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The Faded Sun Trilogy
C.J. Cherryh
DAW Books, 775 pages

Art: Michael Whelan
The Faded Sun Trilogy
C.J. Cherryh
C.J. Cherryh attended the U of Oklahoma and received a B.A. in Latin in 1964 before moving on to Johns Hopkins for an M.A. in Classics. Her awards include the John W. Campbell Award for Best New Writer and Hugo Awards for her short story "Cassandra" and her novels Downbelow Station and Cyteen.

C.J. Cherryh Website
ISFDB Bibliography
SF Site Review: Explorer
SF Site Review: Defender
SF Site Review: Hammerfall
SF Site Review: The Faded Sun Trilogy
SF Site Review: Finity's End
SF Site Review: The Dreaming Tree

Past Feature Reviews
A review by Alma A. Hromic

C.J.Cherryh's Faded Sun Trilogy was originally published as three separate volumes, almost thirty years ago. When I first encountered these books, back in the early 80s, I remember being struck most forcibly by one single aspect of the narrative -- its ALIENNESS.

It read as though it had been written by a non-human mind and hand, and then translated or transliterated into our language and idiom. It treated the humans as just another alien species in a Universe teeming with them. The effect was electric -- it jolted at least this human reader into re-evaluating some obvious human thought processes from the perspective of a non-human observing intelligence, and found not a few of them wanting in logic, in sense, in compassion.

The books have lost nothing of this many-faceted brilliant strangeness over the years.

For a volume of the size and thickness of this particular omnibus edition, the print is far too close into the inside margins, making it difficult to read without breaking the book's spine -- but this is more than made up for in having the three books instantly available, back to back, for a breathless cover-to-cover read of what remains, in my opinion, one of the seminal works in the genre.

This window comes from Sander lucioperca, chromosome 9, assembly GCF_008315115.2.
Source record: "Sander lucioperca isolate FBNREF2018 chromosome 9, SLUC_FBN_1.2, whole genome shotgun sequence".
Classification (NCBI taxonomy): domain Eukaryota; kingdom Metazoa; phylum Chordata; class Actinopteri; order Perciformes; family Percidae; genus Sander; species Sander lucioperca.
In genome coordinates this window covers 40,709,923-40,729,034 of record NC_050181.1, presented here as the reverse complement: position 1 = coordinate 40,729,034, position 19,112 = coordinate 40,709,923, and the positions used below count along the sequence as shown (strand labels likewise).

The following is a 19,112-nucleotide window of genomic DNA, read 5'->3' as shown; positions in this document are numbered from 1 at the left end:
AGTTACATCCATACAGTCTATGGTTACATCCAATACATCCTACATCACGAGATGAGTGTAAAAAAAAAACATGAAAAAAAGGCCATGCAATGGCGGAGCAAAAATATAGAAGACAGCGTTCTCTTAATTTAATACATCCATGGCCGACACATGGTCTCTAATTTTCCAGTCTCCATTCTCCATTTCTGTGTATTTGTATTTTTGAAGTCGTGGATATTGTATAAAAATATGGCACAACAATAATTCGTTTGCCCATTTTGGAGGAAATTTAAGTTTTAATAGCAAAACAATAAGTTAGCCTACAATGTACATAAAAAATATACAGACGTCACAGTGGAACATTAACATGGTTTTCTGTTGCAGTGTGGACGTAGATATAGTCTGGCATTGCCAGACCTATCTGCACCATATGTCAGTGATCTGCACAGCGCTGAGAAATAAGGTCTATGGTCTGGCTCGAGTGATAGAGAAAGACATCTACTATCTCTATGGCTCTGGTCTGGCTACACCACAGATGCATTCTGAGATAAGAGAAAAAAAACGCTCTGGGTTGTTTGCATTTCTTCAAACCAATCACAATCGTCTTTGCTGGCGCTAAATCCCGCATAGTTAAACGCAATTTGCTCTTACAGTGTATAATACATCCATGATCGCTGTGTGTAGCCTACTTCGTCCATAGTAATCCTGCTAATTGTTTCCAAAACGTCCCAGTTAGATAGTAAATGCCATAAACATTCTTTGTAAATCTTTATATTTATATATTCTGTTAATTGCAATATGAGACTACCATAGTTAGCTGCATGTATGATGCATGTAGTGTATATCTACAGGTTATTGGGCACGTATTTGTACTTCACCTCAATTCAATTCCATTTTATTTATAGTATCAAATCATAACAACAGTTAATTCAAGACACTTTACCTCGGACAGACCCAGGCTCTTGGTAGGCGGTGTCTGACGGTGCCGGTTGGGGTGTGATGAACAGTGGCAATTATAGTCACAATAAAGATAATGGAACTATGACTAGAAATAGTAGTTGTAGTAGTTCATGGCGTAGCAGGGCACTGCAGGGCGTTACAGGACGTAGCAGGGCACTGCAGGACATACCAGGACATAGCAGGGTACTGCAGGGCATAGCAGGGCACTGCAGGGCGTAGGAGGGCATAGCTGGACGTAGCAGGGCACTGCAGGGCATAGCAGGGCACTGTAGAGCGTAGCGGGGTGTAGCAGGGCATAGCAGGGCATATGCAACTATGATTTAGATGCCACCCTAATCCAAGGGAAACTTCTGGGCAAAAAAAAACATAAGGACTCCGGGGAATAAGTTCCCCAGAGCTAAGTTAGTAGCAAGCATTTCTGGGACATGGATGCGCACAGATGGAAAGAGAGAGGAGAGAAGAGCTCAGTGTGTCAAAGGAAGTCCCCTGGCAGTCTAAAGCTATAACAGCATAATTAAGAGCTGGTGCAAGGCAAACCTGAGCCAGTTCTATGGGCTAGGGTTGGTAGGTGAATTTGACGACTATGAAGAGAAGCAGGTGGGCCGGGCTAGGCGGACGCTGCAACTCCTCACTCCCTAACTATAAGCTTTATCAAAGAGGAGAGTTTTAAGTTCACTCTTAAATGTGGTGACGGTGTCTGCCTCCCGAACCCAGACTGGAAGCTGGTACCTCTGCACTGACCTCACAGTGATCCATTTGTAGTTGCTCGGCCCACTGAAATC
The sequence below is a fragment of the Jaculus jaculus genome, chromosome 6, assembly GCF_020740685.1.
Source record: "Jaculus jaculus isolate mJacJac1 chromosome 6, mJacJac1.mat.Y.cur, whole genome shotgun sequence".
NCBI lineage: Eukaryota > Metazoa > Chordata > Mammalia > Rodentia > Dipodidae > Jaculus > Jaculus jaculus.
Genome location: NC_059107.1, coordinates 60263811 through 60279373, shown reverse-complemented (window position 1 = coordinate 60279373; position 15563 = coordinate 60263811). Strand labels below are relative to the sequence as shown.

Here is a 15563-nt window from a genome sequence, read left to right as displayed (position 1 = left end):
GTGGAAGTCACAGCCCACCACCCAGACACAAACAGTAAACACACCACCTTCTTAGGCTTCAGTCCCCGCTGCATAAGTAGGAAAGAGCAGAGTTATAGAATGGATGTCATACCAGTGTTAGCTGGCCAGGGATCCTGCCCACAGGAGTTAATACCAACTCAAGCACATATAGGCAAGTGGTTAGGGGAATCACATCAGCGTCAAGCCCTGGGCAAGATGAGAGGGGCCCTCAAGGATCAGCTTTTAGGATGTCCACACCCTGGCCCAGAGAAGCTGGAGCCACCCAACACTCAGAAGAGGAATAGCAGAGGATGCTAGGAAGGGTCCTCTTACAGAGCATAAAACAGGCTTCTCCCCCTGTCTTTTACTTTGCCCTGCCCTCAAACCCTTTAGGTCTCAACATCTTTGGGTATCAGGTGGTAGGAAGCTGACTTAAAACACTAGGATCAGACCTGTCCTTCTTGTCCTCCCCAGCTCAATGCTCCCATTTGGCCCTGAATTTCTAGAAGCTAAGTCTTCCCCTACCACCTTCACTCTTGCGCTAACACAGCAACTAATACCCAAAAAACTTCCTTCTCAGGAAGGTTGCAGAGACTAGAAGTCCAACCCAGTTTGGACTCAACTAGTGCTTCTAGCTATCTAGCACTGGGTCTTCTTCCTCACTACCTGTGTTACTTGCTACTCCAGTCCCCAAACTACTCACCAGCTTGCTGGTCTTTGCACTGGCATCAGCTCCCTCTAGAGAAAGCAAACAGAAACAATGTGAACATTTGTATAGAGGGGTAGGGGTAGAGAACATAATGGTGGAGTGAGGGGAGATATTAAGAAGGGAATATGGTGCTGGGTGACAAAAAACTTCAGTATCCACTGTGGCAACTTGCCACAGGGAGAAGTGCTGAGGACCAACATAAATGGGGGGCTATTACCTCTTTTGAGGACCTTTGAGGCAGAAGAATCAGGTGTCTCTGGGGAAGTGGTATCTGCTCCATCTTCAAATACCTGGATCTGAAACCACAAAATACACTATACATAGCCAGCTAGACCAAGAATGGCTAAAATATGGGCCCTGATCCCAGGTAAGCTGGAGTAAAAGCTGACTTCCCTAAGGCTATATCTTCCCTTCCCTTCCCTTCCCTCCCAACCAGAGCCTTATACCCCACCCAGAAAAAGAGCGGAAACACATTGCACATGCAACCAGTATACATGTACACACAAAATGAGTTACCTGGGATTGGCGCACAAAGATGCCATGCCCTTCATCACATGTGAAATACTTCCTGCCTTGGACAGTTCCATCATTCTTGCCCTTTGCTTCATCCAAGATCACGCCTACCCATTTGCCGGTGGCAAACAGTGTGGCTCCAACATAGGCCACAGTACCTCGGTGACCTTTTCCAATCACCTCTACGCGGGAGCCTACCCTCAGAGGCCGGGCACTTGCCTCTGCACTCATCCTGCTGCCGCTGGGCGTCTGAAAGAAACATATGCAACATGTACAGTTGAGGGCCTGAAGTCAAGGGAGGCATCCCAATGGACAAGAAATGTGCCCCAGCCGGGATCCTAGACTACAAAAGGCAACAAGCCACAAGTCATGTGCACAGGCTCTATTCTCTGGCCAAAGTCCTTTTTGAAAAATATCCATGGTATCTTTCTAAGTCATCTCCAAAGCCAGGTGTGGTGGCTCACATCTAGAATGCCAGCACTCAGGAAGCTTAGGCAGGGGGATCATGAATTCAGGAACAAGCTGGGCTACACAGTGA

There are few writers out there today who can deal with alien issues and psychology in the way that Cherryh can. She writes this trilogy of novels with a historian's detachment -- as though it is being written many years after the events depicted, and therefore so rooted and grounded that much of what she describes feels like memory and knowledge rather than a novelist's invention. At the same time she achieves an intimate immediacy of being in not one, not two, but three alien minds, with attendant psychological processes, misunderstandings, and conflicting ethical and moral standpoints.

There are lines drawn here, on the part of every species taking part in the unfolding events, lines which are not meant to be crossed -- but which are trampled by the other species in ignorance and fear. There is an inevitability about the tragedies that ensue, as though some holy book is being read, as though there were a lesson hidden in here for those who survived the wars and come to read about them in their aftermath. There is a sense of immensity, of space and of time, of countless years passing and of distant stars blinking and dying and being born and reborn in countless alien skies.

This one is a keeper, a monument to both the memory of the elephantine regul and the quicksilver imagination of the brittle, brilliant, misunderstood mri -- and the bridge between these two, the humans, warned against our fears and our lack of knowledge or understanding and of the inevitable and often disastrous results that such things can bring to shatter the legacy of more than just a single nation, culture, or species. The Faded Sun Trilogy has an air of being something that was, that is, that could still be. This book is timeless, and enduring. Its re-publication in a single volume is a gift to a whole new generation of readers.

Copyright © 2003 Alma A. Hromic

Alma A. Hromic, addicted (in random order) to coffee, chocolate and books, has a constant and chronic problem of "too many books, not enough bookshelves". When not collecting more books and avidly reading them (with a cup of coffee at hand), she keeps busy writing her own. Her latest fantasy work, a two-volume series entitled Changer of Days, was published by HarperCollins.

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